These IKEA cabinets...thanks

oh'mike 06-12-2011 11:13 AM

I'm a wood worker,so I'd choose wood ,However the metal strips are a fine product.

There is no need for cement board for a tiled back splash---Drywall and tile work well together in a dry area like a kitchen.---Less cost---easier to work with,too.

Add extra furring strips--=or even 10 or 12 inch strips of plywood where the cabinets are to be screwed.---This will allow for a faster,easier install and the use of more (and shorter) screws to hold up the cases.

(My family goes back to Brooklyn long ,long ago) (1739 to be exact--farmers,imagine that!)--Mike--

Bud Cline 06-12-2011 11:43 AM

Let's think out loud for a minute...

If you choose to fir out the wall the wood strips will be 3/4" thick and will have to be shimmed at points to keep them flat and on-plane. Using wood that is somewhat flexible is a challenge in some cases.

There is a metal product known as a "hat-channel" that would serve the same purpose but would not flex. The hat-channel would be easier to shim and will also take up 3/4". Any drywall supplier that sells metal studs would sell hat-channel I think.

I wouldn't use cement board, it is too hard to work with and serves no useful purpose in this case. I would use drywall.:)

Ron6519 06-12-2011 11:43 AM

With furring strips, you will need to screw through them into the concrete to secure the cabinets to the walls.

donrbenson 06-12-2011 01:33 PM

Thanks guys, you have been very helpful and saved me a GREAT DEAL of time and effort here. It's very difficult to get DIY advice when you have concrete walls in a co-op. I must say that I don't believe there is 45 degree angle or plumb wall in this place. When I bought it, I was niave in thikning that concrete would be flat and straight. I whould have rememebered what my ex-father-in-law used to tell me, "concrete is heavy. build a crappy form, get a crappy outcome"(He was a cement mason for about 40 years). Thanks again averyone!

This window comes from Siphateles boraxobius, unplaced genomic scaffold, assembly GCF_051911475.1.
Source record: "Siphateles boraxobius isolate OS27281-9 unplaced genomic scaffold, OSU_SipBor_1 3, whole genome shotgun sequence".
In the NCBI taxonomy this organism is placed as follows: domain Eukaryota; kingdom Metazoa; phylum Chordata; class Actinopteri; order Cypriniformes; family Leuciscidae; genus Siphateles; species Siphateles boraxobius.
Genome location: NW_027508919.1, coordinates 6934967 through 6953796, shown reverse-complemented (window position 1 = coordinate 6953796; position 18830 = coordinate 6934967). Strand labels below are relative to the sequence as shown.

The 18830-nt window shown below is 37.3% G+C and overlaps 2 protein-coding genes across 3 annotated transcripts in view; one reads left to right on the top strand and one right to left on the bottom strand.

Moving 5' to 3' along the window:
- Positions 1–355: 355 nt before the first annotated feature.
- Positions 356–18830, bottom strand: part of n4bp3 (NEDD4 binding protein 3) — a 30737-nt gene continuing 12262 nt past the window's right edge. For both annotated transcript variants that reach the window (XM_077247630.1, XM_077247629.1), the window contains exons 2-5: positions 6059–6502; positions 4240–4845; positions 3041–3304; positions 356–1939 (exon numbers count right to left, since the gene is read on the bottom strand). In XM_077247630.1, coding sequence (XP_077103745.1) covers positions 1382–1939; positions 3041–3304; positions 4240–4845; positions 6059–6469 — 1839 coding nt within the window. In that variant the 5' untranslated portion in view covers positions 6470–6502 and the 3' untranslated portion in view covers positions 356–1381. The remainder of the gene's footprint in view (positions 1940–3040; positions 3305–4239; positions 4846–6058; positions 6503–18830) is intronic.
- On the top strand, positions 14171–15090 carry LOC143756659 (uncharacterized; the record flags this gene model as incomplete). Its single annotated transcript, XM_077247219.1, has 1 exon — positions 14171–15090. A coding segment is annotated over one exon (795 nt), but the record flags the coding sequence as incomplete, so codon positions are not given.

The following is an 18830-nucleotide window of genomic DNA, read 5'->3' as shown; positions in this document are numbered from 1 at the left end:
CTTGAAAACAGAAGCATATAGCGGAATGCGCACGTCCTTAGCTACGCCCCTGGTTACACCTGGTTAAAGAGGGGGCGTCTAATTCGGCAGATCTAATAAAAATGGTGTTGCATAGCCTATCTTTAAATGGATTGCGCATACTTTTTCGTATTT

Gary in WA 06-13-2011 09:47 PM

Curious as to the insulation or vapor barrier/retarder on this exterior concrete wall? Something to stop the condensation on the cabinet backs.......

Gary

donrbenson 06-14-2011 09:04 AM

Gary, my kitchen is a galley with concrete walls on both sides. Neither of these walls go to the outside as this is an apartment building (29 floors), all of my walls are concrete. One one side of the kitchen, if went all the way through the concrete, you would come into my foyeur. One the other side, you would eventually come into my neighbors apartment.

For the concrete walls that actually do face the outside, I honestly don't know how they are insulated, I've never cut into them. The walls in the kitchen, I have cut into. They are solid concrete and electric is run through steel conduits in the wall. In areas that go outside my apartment, there is concrete, a steel mesh and then some sort of plaster wall finish.

If anyone did know how these buildings are insulated and such, I would be curious, though.

Don